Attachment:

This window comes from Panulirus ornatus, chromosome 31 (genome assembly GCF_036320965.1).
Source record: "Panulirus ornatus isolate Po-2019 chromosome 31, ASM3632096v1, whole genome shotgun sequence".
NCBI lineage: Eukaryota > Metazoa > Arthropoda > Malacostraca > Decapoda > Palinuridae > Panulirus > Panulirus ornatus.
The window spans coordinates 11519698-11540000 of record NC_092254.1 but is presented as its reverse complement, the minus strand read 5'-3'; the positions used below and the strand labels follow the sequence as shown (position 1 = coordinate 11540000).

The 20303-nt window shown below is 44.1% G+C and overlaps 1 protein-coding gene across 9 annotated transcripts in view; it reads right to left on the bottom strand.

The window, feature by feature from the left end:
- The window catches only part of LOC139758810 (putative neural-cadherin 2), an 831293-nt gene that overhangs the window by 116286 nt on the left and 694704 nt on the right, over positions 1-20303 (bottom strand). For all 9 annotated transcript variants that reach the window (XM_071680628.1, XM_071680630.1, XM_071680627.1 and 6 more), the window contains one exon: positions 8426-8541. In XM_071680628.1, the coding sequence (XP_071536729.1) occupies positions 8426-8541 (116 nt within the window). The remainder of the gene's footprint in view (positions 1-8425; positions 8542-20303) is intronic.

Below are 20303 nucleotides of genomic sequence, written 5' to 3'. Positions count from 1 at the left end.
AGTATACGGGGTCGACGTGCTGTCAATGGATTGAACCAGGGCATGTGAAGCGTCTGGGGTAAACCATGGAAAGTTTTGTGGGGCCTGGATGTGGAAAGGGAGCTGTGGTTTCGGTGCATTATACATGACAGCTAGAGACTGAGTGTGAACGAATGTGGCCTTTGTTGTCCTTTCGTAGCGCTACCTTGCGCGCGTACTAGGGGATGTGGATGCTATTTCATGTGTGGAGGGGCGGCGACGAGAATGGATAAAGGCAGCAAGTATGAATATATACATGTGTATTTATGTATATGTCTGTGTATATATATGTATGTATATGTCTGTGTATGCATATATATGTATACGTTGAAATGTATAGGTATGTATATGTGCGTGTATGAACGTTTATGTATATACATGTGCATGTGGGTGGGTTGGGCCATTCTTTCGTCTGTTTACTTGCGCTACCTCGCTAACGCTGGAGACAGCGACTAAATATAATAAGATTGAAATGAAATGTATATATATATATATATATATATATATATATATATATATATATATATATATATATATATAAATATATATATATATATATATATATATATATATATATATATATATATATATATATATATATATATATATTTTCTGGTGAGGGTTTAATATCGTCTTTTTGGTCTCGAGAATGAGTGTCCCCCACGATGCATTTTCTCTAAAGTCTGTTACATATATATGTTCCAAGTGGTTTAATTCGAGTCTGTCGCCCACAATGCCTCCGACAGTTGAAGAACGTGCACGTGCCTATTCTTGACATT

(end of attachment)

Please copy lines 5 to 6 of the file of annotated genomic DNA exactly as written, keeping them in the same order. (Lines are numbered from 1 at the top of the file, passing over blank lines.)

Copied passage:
The 20303-nt window shown below is 44.1% G+C and overlaps 1 protein-coding gene across 9 annotated transcripts in view; it reads right to left on the bottom strand.

The window, feature by feature from the left end: